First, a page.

Learning objectives:

    • To introduce you to selected literary texts, to deepen your imaginative engagement and analytic response.
    • To provide you with a basis of knowledge, working methods and appropriate terminology for subsequent work at university level.
    • To provide you with knowledge and understanding of the literary, cultural and historical contexts for literature from the period 1500 to the present, and the relationship between period and genre.
 
 
Typical year two modules

Core

You will take the following two core modules:

Poetry: Forms and Conventions

This module expands on the work done in the first year by undertaking a sustained analysis of technique and craft related to writing poetry, including poetic line, stanza, rhyme and related techniques, and imagery, along with a number of traditional forms such as the sonnet or haiku. You will be introduced to a wide and diverse range of writers and techniques as well as exploring the publishing industry as it relates to poetry. You will develop your own creative work as well as your critical and reflective skills.

 
Fiction: Forms and Conventions

This module expands on the work done in the first year by undertaking a sustained analysis of technique and craft related to fiction writing, including narrative voice, point of view, character development, dialogue, plot, and setting. You will be introduced to a wide and diverse range of writers and techniques as well as exploring the publishing industry as it relates to fiction. You will develop your own creative work as well as your critical and reflective skills.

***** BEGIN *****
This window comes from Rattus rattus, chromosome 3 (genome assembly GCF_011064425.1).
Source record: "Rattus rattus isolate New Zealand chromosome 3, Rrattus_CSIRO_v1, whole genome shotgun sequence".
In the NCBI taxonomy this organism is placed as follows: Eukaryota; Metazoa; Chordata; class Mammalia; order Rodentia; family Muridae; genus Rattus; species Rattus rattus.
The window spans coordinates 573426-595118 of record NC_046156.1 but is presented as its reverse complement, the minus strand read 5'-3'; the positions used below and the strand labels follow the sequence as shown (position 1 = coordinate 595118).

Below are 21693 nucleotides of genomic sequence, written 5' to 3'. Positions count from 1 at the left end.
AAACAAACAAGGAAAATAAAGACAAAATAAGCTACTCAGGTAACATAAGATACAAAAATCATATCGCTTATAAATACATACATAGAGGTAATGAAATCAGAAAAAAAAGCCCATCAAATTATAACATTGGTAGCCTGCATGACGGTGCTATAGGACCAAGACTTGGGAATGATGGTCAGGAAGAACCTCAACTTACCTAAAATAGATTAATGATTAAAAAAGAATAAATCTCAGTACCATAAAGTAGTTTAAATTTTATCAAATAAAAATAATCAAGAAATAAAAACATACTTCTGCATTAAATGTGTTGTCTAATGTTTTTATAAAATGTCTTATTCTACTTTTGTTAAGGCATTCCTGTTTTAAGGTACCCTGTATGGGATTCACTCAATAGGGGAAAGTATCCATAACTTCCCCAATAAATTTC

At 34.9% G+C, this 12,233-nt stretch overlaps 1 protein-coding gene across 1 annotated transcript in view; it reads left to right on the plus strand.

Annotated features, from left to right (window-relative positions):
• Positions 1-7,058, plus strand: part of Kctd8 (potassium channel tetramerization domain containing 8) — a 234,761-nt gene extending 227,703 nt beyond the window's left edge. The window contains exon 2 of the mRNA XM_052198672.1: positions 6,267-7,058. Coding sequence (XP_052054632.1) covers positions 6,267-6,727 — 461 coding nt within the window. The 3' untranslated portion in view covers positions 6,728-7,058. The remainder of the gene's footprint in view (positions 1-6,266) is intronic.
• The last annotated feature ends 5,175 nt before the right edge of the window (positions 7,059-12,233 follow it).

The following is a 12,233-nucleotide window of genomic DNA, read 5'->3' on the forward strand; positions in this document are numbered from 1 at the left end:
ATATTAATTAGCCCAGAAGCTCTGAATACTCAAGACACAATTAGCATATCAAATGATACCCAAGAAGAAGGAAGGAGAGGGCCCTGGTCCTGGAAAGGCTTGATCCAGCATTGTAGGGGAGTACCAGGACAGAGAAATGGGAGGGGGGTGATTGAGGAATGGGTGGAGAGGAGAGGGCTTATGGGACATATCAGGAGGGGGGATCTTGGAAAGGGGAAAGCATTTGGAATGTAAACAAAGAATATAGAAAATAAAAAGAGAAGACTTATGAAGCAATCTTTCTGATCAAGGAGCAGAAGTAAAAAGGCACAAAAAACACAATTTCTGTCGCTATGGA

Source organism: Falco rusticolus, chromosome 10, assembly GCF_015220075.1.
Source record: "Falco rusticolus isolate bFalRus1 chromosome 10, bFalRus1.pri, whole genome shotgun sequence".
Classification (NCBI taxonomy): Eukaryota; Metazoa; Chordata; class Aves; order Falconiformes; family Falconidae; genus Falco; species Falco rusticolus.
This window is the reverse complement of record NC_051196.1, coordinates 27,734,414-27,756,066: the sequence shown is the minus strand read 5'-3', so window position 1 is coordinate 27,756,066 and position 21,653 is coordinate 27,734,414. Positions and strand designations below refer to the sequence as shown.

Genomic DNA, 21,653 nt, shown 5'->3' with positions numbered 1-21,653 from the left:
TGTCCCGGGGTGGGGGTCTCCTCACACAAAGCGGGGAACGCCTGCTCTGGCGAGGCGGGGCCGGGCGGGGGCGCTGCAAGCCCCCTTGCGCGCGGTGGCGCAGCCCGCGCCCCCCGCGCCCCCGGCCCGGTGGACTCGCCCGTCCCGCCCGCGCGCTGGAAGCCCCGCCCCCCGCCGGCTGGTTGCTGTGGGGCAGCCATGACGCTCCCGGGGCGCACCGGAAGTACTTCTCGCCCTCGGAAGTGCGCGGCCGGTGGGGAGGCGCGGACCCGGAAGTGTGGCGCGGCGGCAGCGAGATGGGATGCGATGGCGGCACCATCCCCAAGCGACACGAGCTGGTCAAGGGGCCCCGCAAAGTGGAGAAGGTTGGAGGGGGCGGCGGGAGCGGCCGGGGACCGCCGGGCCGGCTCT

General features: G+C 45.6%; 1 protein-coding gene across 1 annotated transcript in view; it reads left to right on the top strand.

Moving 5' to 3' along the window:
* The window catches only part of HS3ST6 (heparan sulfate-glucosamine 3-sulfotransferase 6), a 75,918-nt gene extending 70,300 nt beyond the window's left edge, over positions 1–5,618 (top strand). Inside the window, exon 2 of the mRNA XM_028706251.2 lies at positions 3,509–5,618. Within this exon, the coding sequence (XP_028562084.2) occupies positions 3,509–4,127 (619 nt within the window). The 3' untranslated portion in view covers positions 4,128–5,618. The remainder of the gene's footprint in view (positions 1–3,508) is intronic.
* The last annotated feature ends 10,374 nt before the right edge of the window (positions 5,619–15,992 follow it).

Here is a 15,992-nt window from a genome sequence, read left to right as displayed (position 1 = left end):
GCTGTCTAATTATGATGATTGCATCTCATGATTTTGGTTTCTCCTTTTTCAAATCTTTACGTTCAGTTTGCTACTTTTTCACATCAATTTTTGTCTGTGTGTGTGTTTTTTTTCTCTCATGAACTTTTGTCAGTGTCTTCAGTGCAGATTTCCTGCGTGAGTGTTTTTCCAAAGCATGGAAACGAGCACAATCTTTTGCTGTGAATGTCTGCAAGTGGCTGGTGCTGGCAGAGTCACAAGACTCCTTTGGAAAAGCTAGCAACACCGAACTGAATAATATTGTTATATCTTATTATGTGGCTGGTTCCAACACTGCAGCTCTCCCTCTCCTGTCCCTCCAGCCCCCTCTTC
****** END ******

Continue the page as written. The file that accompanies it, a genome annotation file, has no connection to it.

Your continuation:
Optional

You will have the opportunity to choose from a range of options which will either enable you to continue study in all the areas of study in the School of English encountered in year one, or to begin to specialise according to your particular interests in literature, language or drama and performance.

You will choose four modules to cover at least three areas of English, from the wide range of possible options below.

Literature 1500 to the present
Each of the modules offered will provide a comprehensive introduction to the changes in the genres of prose, poetry and drama across the period studied, placing the works encountered in the context of key aesthetic, social and political/historical contexts.  Modules in this area of study include: 

Shakespeare and Contemporaries on the Page

This module offers an in-depth exploration of the historical and theatrical contexts of early modern drama. This module invites students to explore the stagecraft of innovative and provocative works by Shakespeare and key contemporaries, such as Middleton, Johnson, and Ford (amongst others). You will explore how practical performance elements such as staging, props, costume and music shape meaning.